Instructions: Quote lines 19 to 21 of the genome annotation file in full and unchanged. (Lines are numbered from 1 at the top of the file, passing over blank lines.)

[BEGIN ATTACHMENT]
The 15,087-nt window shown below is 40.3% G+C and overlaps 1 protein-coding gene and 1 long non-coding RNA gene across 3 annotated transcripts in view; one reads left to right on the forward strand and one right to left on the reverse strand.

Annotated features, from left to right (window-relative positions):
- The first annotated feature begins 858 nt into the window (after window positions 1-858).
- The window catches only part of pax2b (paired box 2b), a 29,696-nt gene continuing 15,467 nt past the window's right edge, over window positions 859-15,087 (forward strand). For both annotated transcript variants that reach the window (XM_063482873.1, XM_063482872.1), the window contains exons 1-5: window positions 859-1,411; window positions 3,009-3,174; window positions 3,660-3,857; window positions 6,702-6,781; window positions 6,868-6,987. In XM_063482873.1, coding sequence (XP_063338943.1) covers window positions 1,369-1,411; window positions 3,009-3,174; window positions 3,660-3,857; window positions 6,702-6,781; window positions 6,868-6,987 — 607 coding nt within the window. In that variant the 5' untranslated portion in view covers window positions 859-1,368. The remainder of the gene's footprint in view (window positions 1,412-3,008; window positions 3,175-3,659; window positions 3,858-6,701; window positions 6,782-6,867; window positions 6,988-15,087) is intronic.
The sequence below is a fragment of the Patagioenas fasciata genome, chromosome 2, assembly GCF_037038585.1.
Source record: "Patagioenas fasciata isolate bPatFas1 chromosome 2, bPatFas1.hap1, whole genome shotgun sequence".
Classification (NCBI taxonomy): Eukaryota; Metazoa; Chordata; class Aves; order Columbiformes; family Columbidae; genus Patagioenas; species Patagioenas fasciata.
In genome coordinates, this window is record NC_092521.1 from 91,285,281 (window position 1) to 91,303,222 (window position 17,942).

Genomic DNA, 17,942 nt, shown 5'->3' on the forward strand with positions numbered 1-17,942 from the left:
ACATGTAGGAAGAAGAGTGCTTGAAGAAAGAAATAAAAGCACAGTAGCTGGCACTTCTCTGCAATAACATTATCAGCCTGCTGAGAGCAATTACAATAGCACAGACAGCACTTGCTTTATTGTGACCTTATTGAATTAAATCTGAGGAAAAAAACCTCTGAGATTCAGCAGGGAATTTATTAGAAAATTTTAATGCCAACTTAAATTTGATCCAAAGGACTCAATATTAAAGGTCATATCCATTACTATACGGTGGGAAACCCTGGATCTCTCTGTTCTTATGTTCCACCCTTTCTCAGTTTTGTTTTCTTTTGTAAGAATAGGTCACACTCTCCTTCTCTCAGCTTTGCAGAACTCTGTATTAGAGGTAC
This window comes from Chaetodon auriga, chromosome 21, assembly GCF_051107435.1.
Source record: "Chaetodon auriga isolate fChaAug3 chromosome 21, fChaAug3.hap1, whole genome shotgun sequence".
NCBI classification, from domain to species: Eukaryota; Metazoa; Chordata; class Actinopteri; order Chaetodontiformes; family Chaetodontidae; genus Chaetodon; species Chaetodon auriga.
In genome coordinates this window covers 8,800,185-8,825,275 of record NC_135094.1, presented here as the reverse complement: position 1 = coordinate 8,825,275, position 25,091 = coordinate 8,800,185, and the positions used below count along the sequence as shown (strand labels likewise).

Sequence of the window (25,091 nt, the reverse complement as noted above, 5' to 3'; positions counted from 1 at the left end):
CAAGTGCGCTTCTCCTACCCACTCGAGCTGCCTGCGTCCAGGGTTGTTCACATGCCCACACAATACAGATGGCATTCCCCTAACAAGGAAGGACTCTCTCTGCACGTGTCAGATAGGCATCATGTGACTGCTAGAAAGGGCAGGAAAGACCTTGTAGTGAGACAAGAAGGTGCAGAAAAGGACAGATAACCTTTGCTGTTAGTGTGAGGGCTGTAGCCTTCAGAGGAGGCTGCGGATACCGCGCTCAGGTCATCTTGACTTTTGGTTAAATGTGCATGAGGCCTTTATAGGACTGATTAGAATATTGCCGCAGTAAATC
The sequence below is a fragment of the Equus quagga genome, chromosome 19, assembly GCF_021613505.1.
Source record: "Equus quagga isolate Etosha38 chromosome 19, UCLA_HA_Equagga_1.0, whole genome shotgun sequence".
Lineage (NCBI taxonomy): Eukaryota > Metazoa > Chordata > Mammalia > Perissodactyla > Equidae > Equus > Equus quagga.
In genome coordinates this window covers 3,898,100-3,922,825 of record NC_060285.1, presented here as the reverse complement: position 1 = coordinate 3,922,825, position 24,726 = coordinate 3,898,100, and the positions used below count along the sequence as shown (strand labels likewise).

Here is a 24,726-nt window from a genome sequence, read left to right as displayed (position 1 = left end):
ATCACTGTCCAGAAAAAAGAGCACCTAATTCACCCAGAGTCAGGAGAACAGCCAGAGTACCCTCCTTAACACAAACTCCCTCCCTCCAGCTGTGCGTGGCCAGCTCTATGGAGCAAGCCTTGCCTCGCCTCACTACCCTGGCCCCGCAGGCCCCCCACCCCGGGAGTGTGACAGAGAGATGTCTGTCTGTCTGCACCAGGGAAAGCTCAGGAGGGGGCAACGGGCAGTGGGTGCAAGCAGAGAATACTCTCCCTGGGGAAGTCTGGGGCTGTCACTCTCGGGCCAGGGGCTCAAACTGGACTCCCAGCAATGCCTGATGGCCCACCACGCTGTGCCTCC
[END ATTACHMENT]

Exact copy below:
Lineage (NCBI taxonomy): Eukaryota > Metazoa > Chordata > Mammalia > Perissodactyla > Equidae > Equus > Equus quagga.
In genome coordinates this window covers 3,898,100-3,922,825 of record NC_060285.1, presented here as the reverse complement: position 1 = coordinate 3,922,825, position 24,726 = coordinate 3,898,100, and the positions used below count along the sequence as shown (strand labels likewise).

Here is a 24,726-nt window from a genome sequence, read left to right as displayed (position 1 = left end):